Besides, the mid-sized town’s close proximity to Tulsa worked in Nick’s favor, making it feasible that a dining establishment of superb quality might draw attention from that population as well.
Santini’s Italiano was that kind of restaurant. A place customers wanted to visit, because the food and the service were that good. A quality dining experience.
As each other’s sole siblings, Nick and his brother, Alex, had worked hard for years to make Santini’s a household name. Their efforts had paid great dividends, and every location so far had been highly successful.
Opening the newest branch in a smaller town like Pohono was risky, but they hoped to draw customers from miles around. Definitely as far away as Tulsa, and hey—why not dream big? Oklahoma City wasn’t even out of the question. A hundred miles wasn’t too far to drive for a celebratory night out, was it?
But first things first. They’d gotten a late start on the Pohono project, after an unexpected trip to Boston when their mother had a stroke. The visit to their hometown had become an extended stay when, once released from the hospital, she experienced a series of mini strokes. As busy as they needed to be in Pohono, neither he nor Alex was willing to leave until they were certain their mother’s health was no longer at risk. She was alone except for them, having lost their father when Nick and Alex were young boys.
Now, with Santini’s grand opening only six weeks away, time was running out to create a buzz that would draw folks inside the doors to see what all the hoopla was about. Once they visited, they’d be back. As far as Nick was concerned, that was a given.
But getting those frenzied shoppers into the restaurant in the middle of December, during the frantic holidays, would require a little of the season’s own magic. He and Alex hadn’t given the fact that they’d be opening the Pohonan location smack in the height of the Christmas season a lot of consideration until they received the latest demographics for the area, and the problem became painfully clear. They’d need a small miracle to make their grand opening event any kind of success.
Cameron Hilliard owned the public relations and advertising firm in the hallway of which Nick now found himself facing an irate Irish beauty. His best friend since college, Cam had guaranteed Nick that Belle Knowles could come up with a commercial jingle catchy enough to capture anyone’s imagination—even stubborn Pohonans who didn’t “cotton” to anything new. Cam considered the fiery redhead the best jingle writer in the industry, bar none. If his old friend awarded Belle that kind of trust and respect, the woman had done something to earn it.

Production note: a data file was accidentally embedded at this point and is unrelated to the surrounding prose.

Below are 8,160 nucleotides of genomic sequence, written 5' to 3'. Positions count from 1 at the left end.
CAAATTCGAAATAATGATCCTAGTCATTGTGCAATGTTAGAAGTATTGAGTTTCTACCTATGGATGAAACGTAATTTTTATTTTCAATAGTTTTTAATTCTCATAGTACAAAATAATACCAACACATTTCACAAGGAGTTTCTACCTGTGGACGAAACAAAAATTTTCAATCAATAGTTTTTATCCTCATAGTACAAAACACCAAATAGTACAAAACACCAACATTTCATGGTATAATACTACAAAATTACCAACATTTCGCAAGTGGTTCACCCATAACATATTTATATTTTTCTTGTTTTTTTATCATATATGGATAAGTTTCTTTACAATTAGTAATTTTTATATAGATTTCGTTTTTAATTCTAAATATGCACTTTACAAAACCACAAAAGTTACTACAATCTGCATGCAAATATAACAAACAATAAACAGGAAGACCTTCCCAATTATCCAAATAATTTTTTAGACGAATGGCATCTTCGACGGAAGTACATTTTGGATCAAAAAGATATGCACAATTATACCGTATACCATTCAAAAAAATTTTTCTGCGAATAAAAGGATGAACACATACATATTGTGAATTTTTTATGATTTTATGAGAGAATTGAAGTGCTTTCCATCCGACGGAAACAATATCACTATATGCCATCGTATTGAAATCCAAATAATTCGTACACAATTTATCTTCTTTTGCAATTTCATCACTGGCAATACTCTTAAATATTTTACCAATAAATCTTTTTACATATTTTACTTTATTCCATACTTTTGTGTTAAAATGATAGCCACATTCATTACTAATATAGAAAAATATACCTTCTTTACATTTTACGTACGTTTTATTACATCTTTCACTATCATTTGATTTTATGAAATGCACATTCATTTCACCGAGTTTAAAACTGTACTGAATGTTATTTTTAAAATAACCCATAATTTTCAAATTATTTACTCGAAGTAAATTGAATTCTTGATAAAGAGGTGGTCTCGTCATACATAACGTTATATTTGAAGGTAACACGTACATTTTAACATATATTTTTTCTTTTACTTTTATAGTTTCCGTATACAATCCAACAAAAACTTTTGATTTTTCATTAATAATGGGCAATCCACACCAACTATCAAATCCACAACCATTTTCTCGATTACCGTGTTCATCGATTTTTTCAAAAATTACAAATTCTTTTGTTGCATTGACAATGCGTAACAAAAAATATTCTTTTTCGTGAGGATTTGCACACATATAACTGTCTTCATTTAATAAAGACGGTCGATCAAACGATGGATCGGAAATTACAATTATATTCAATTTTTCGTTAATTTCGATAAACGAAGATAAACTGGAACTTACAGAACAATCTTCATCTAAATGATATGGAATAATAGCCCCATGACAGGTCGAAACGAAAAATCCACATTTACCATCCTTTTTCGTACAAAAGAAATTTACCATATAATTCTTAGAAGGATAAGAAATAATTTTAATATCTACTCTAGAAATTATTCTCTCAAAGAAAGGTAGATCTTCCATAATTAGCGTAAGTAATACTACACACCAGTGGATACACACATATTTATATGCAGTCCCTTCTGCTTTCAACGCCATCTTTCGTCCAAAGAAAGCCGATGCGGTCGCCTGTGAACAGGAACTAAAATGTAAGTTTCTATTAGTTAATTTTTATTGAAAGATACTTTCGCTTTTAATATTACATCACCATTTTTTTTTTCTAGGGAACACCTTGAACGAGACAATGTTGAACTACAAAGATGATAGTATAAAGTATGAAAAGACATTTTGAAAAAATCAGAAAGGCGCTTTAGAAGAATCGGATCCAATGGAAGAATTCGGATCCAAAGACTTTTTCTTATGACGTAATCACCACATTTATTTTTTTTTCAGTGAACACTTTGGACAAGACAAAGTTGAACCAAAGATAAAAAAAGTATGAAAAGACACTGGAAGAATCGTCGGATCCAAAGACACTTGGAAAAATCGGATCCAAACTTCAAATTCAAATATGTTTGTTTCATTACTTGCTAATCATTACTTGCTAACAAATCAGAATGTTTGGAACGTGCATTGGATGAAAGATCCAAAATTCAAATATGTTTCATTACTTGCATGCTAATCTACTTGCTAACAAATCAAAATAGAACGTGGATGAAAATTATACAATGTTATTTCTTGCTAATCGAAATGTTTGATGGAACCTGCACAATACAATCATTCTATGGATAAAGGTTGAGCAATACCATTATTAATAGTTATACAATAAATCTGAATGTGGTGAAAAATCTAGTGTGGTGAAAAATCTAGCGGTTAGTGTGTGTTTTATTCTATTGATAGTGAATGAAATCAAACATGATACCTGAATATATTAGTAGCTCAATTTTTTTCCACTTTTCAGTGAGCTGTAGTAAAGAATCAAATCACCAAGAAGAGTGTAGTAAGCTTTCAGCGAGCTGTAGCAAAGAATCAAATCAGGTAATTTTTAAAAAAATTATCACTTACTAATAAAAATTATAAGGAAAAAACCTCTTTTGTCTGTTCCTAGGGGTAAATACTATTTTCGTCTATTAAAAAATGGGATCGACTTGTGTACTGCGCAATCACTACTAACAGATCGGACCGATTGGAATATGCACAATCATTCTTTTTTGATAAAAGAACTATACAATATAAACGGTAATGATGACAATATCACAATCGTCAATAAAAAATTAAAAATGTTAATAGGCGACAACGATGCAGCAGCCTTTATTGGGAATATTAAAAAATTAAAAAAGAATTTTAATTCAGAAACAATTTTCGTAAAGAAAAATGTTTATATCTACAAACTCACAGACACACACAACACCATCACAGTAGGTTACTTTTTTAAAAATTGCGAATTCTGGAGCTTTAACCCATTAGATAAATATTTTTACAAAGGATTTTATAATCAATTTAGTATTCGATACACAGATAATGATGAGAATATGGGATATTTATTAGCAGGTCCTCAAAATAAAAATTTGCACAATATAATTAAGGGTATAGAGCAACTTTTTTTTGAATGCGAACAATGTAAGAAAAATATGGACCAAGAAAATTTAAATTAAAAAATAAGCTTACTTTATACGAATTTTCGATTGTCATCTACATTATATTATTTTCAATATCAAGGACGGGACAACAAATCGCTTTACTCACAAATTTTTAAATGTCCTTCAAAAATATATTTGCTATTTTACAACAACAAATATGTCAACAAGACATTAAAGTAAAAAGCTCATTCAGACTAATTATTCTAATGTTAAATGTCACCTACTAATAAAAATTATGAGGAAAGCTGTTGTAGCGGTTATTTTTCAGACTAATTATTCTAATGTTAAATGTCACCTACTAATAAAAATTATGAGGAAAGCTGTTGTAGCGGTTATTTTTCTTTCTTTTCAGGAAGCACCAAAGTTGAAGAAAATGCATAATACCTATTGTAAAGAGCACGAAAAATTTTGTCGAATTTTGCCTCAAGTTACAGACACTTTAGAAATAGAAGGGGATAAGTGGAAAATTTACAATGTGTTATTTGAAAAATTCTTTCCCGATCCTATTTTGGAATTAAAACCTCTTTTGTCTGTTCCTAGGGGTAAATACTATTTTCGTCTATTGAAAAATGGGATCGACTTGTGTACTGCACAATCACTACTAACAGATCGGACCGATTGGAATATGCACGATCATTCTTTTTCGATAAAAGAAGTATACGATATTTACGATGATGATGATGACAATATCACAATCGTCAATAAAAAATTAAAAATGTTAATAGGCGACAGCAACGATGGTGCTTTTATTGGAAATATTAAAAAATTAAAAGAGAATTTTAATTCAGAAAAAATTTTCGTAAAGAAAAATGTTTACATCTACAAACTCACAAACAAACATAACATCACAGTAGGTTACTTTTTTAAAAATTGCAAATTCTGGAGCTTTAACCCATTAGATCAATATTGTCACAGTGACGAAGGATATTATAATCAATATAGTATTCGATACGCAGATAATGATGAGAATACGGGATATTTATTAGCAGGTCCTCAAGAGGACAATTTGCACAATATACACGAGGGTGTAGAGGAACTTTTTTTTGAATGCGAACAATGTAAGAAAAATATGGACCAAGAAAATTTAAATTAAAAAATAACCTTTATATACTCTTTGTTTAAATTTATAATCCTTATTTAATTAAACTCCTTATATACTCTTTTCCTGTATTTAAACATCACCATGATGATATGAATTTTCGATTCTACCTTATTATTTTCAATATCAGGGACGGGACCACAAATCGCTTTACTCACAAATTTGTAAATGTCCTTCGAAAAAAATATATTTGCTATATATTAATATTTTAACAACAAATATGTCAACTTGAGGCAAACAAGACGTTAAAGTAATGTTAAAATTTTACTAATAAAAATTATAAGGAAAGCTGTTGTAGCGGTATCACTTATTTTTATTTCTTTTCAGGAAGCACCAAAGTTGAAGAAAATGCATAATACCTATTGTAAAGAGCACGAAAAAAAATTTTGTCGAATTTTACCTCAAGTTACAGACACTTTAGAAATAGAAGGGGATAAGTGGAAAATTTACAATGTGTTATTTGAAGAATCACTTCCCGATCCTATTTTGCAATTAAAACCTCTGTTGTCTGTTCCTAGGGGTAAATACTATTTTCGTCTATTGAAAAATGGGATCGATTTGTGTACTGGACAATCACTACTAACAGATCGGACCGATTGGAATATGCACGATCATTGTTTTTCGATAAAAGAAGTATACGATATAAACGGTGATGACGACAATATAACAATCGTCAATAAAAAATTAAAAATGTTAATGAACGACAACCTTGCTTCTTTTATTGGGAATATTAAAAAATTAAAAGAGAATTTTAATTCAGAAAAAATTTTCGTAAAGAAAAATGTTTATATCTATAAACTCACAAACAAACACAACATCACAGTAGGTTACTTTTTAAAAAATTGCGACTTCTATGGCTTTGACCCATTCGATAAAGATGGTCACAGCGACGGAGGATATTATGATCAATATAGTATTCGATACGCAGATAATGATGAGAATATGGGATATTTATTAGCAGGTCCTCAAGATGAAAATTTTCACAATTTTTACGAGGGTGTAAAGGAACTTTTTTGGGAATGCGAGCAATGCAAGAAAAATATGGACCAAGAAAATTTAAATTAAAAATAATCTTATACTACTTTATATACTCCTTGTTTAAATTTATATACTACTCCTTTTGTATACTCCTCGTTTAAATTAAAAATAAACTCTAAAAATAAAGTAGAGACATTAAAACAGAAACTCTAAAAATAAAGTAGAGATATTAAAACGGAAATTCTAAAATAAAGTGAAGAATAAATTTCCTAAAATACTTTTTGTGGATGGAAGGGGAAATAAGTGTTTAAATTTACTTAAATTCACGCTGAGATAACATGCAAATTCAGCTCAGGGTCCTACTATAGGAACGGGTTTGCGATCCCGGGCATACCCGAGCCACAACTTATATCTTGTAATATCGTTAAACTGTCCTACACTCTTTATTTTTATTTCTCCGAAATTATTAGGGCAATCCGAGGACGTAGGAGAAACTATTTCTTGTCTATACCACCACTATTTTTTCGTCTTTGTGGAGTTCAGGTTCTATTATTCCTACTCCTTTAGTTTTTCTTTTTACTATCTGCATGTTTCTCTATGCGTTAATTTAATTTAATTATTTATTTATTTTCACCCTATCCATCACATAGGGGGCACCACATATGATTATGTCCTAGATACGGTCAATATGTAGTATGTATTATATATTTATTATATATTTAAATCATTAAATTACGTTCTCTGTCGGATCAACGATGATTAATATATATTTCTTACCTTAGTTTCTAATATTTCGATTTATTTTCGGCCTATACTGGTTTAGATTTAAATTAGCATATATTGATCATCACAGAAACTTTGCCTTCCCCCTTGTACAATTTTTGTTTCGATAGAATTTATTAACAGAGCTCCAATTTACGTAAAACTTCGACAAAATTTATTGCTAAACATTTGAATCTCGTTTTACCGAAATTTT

Nick needed the best. So yes, he would apologize, even if he didn’t think he’d been wrong to cross the lady.
He’d grovel, if it meant success for Santini’s. They had no time to waste.

He pulled in a deep breath and offered a genuine, eyes-and-all smile. “I’m really, truly sorry, Ms. Knowles.‛ He narrowed his eyes, tilted his head toward her and allowed his lips to quirk sideways. For whatever reason, the crooked smile almost always won the ladies over in an instant. “Forgive me?”





Author Bio

DELIA LATHAM is a born-and-bred California gal, raised in a little California farming community called Weedpatch and currently living in the lovely mountain town of Tehachapi with her husband, Johnny. She enjoys multiple roles as Christian wife, mother, grandmother, sister and friend, but especially loves being a princess daughter to the King of Kings. She has a "thing" for Dr. Pepper, and loves to hear from her readers. Contact her through her website  or send an e-mail to delia@delialatham.net




To Purchase Delia's book:


Delia Latham is giving away a copy of Jingle Belle.  The giveaway is only available to U.S. addresses.
To be entered in the book giveaway, leave a comment along with your email address. You may enter the book giveaway twice -- once on each spotlight post. (It's not too late to go back and leave a comment on yesterday's post.)



Off to read another great book!
Sandra M. Hart

8 comments:

Delia Latham said...

Thanks so much for the opportunity to share JINGLE BELLE here on The Barn Door Book Loft!

Sharon A Lavy said...

You are welcome. We love having you here.

Linda Kish said...

I never knew we had a town called Weedpatch here in California. I loved the excerpt and am ready to read the rest now.

lkish77123 at gmail dot com

Delia Latham said...

Linda, calling Weedpatch a town is really stretching it, although it has finally rated a listing on a few maps. lol it's a mile south of Lamont.

Deanna Stevens said...

Always such good books & authors to meet here! Nice to meet you Delia...
dkstevensneAT outlook DotCOm

Delia Latham said...

Thank you, Deanna! The pleasure is entirelmy own. :)

Robin Bunting said...

woo hoo hi Delia, your book sounds great.

Delia Latham said...

Hey, Robin! Thank you! So glad you could stop by.